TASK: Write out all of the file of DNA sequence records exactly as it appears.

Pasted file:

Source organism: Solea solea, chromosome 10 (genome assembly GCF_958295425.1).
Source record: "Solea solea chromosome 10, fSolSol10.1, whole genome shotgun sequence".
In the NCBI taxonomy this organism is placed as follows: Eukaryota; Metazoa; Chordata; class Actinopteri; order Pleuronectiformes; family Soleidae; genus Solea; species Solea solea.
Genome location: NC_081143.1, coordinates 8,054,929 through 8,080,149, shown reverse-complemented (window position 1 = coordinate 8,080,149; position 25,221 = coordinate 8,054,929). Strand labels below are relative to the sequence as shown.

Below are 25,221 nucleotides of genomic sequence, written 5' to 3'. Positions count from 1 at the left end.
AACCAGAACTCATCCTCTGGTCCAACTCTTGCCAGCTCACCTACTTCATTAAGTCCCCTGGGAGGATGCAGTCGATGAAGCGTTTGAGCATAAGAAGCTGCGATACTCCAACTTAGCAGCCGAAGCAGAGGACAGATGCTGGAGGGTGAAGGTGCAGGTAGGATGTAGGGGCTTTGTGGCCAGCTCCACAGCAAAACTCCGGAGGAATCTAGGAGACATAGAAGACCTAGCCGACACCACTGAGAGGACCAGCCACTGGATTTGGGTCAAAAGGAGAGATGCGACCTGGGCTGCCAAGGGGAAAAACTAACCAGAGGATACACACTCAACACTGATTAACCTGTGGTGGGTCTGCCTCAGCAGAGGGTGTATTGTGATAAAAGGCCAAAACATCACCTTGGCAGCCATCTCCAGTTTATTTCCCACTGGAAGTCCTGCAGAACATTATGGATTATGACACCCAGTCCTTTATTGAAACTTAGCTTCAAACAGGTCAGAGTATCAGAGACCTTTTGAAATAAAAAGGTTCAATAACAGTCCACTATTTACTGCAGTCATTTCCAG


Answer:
Source organism: Solea solea, chromosome 10 (genome assembly GCF_958295425.1).
Source record: "Solea solea chromosome 10, fSolSol10.1, whole genome shotgun sequence".
In the NCBI taxonomy this organism is placed as follows: Eukaryota; Metazoa; Chordata; class Actinopteri; order Pleuronectiformes; family Soleidae; genus Solea; species Solea solea.
Genome location: NC_081143.1, coordinates 8,054,929 through 8,080,149, shown reverse-complemented (window position 1 = coordinate 8,080,149; position 25,221 = coordinate 8,054,929). Strand labels below are relative to the sequence as shown.

Below are 25,221 nucleotides of genomic sequence, written 5' to 3'. Positions count from 1 at the left end.
AACCAGAACTCATCCTCTGGTCCAACTCTTGCCAGCTCACCTACTTCATTAAGTCCCCTGGGAGGATGCAGTCGATGAAGCGTTTGAGCATAAGAAGCTGCGATACTCCAACTTAGCAGCCGAAGCAGAGGACAGATGCTGGAGGGTGAAGGTGCAGGTAGGATGTAGGGGCTTTGTGGCCAGCTCCACAGCAAAACTCCGGAGGAATCTAGGAGACATAGAAGACCTAGCCGACACCACTGAGAGGACCAGCCACTGGATTTGGGTCAAAAGGAGAGATGCGACCTGGGCTGCCAAGGGGAAAAACTAACCAGAGGATACACACTCAACACTGATTAACCTGTGGTGGGTCTGCCTCAGCAGAGGGTGTATTGTGATAAAAGGCCAAAACATCACCTTGGCAGCCATCTCCAGTTTATTTCCCACTGGAAGTCCTGCAGAACATTATGGATTATGACACCCAGTCCTTTATTGAAACTTAGCTTCAAACAGGTCAGAGTATCAGAGACCTTTTGAAATAAAAAGGTTCAATAACAGTCCACTATTTACTGCAGTCATTTCCAG